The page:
People: For the people perspective, Situational mapping can help identify important information about key stakeholders and stakeholders not initially accounted for, for which the tool shows its true strength and purpose. By conciosly analysing discourses, historical events, controversies and translations related to these actors, the PPPM can enhance its understanding of their different perspective and experiences. This will help the PPPM to manage its stakeholders both internally and externally out side of its organisation building better relationships and unnderstanding their needs and engagement to the project, program or portfolio.

Complexity: For the complexity perspective, Situational mapping can relieve managers in understanding the different aspects of the situation, whether that will be social, cultural, historical, technological, politcal etc, which in turn will have an effect of the success and outcome of the project, program or portfolio. Subsequently, better strategies for dealing with the complexity can be developed even before they either become a threat, that needs to be dealt with.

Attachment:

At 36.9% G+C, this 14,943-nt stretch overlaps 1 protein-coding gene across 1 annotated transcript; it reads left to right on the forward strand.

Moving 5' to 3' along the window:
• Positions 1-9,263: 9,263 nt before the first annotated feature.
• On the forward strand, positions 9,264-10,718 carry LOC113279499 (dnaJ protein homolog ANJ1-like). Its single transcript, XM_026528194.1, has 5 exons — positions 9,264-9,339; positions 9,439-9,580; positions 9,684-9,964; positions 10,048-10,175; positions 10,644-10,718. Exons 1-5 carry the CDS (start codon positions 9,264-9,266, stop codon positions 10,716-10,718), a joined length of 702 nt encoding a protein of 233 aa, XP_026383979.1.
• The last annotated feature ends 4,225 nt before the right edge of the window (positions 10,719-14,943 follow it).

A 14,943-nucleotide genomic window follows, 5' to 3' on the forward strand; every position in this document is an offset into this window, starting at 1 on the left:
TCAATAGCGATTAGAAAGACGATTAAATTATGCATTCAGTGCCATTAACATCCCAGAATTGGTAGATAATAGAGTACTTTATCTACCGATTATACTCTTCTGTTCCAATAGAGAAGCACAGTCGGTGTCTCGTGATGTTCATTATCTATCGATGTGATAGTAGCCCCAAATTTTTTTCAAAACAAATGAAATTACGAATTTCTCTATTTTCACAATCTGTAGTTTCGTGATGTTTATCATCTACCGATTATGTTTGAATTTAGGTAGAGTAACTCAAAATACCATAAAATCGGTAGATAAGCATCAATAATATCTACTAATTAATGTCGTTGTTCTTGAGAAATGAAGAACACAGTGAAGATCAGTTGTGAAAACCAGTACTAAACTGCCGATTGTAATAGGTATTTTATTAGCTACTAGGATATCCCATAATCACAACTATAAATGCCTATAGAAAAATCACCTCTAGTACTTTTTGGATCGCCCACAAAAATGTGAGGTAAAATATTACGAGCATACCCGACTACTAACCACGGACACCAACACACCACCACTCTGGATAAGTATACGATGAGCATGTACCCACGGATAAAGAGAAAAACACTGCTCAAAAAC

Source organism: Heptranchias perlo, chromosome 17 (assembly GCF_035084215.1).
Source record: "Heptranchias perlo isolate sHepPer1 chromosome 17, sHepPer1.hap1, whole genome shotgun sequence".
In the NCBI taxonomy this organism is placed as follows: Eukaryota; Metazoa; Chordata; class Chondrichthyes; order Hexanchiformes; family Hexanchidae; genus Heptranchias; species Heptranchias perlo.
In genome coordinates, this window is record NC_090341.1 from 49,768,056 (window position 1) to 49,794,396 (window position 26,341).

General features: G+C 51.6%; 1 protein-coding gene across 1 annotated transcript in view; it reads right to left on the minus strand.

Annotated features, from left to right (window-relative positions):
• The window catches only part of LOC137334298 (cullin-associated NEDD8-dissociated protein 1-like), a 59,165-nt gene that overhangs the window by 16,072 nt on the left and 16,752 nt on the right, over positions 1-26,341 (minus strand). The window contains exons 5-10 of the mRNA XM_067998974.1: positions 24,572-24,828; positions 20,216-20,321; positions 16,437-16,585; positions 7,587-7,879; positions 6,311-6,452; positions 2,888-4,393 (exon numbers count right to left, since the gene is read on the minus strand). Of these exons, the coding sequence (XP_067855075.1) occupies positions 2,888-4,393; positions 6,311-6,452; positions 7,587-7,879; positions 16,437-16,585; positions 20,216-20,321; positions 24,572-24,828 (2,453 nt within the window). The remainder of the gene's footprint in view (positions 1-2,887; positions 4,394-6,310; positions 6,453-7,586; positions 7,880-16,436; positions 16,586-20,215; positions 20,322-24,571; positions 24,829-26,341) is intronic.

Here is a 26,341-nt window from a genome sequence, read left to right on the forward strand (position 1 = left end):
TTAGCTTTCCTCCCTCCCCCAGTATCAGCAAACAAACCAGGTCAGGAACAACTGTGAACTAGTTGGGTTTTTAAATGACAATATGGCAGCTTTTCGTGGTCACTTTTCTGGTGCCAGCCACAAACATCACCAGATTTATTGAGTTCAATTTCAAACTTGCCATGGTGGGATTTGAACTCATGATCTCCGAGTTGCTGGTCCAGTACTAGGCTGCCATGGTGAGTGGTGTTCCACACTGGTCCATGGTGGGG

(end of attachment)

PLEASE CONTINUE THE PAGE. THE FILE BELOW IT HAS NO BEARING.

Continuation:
Uncertainty: For the uncertainty perspective, Situational mapping can be a vital organ when dealing with uncertainties. The reason being, that the increased understanding of the project, program or portfolio context, that the tool provide, helps managers to identify the uncertainties, so that they can in a timely manner manage them and adapt to any changing circumstances.

Concluding remarks

This article has introduced the reader to the methods of situational mapping, a situational analysis framework for understanding complex sociol contexts, developed by the american sociologist Adele E. Clark as an extension of Grounded theory. It also depicts the concept as a tool that, when used in practice in a project, program or portfolio related context, can act as the precursive analysis tool the development arena. The tool however, was not developed for the intention of the management of these, but instead was thought as a reasearch framework in the domain of social science. In the years after the method has been adopted by a wide range of other disciplines [10], who have used the framework to expand their own field of work, why this has also now become a method for engineers to understand the sociotechnical aspects, when driving innovation forward [7].

Situational mapping is a comprehensive tool for understanding complex social contexts and its elements such as different discourses, actors and non-human actors. It takes it's starting point in the vast imperical data sought from various heteregenous sources, which are gathered continously through out the process of mapping the situation. These sources can be but are not limited to interviews, historical documents, meetings, legal documents etc [10].